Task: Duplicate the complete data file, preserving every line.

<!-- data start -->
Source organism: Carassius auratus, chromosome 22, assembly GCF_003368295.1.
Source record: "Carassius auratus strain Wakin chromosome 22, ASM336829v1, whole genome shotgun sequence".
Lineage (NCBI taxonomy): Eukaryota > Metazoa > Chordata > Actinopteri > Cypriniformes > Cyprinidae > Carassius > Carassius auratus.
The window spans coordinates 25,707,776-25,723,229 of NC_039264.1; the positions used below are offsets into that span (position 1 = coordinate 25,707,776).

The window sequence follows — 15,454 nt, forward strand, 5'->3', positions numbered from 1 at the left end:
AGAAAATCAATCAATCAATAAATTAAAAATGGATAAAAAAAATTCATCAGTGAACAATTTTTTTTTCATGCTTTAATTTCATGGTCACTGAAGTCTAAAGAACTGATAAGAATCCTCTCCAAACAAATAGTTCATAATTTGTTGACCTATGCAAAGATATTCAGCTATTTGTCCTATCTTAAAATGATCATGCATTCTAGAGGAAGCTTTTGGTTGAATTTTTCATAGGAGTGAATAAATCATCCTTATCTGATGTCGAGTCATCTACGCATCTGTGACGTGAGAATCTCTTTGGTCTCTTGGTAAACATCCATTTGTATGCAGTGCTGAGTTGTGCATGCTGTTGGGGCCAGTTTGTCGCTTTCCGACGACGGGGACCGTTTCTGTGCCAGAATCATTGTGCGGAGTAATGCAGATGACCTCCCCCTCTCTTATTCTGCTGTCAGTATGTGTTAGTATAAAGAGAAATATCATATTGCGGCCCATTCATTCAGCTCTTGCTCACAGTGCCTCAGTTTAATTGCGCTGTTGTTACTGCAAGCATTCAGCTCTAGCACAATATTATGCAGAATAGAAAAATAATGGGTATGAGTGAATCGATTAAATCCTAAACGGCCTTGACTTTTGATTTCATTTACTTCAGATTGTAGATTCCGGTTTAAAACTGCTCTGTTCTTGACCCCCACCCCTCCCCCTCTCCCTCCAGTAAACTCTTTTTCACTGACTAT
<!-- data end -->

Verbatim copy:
Source organism: Carassius auratus, chromosome 22, assembly GCF_003368295.1.
Source record: "Carassius auratus strain Wakin chromosome 22, ASM336829v1, whole genome shotgun sequence".
Lineage (NCBI taxonomy): Eukaryota > Metazoa > Chordata > Actinopteri > Cypriniformes > Cyprinidae > Carassius > Carassius auratus.
The window spans coordinates 25,707,776-25,723,229 of NC_039264.1; the positions used below are offsets into that span (position 1 = coordinate 25,707,776).

The window sequence follows — 15,454 nt, forward strand, 5'->3', positions numbered from 1 at the left end:
AGAAAATCAATCAATCAATAAATTAAAAATGGATAAAAAAAATTCATCAGTGAACAATTTTTTTTTCATGCTTTAATTTCATGGTCACTGAAGTCTAAAGAACTGATAAGAATCCTCTCCAAACAAATAGTTCATAATTTGTTGACCTATGCAAAGATATTCAGCTATTTGTCCTATCTTAAAATGATCATGCATTCTAGAGGAAGCTTTTGGTTGAATTTTTCATAGGAGTGAATAAATCATCCTTATCTGATGTCGAGTCATCTACGCATCTGTGACGTGAGAATCTCTTTGGTCTCTTGGTAAACATCCATTTGTATGCAGTGCTGAGTTGTGCATGCTGTTGGGGCCAGTTTGTCGCTTTCCGACGACGGGGACCGTTTCTGTGCCAGAATCATTGTGCGGAGTAATGCAGATGACCTCCCCCTCTCTTATTCTGCTGTCAGTATGTGTTAGTATAAAGAGAAATATCATATTGCGGCCCATTCATTCAGCTCTTGCTCACAGTGCCTCAGTTTAATTGCGCTGTTGTTACTGCAAGCATTCAGCTCTAGCACAATATTATGCAGAATAGAAAAATAATGGGTATGAGTGAATCGATTAAATCCTAAACGGCCTTGACTTTTGATTTCATTTACTTCAGATTGTAGATTCCGGTTTAAAACTGCTCTGTTCTTGACCCCCACCCCTCCCCCTCTCCCTCCAGTAAACTCTTTTTCACTGACTAT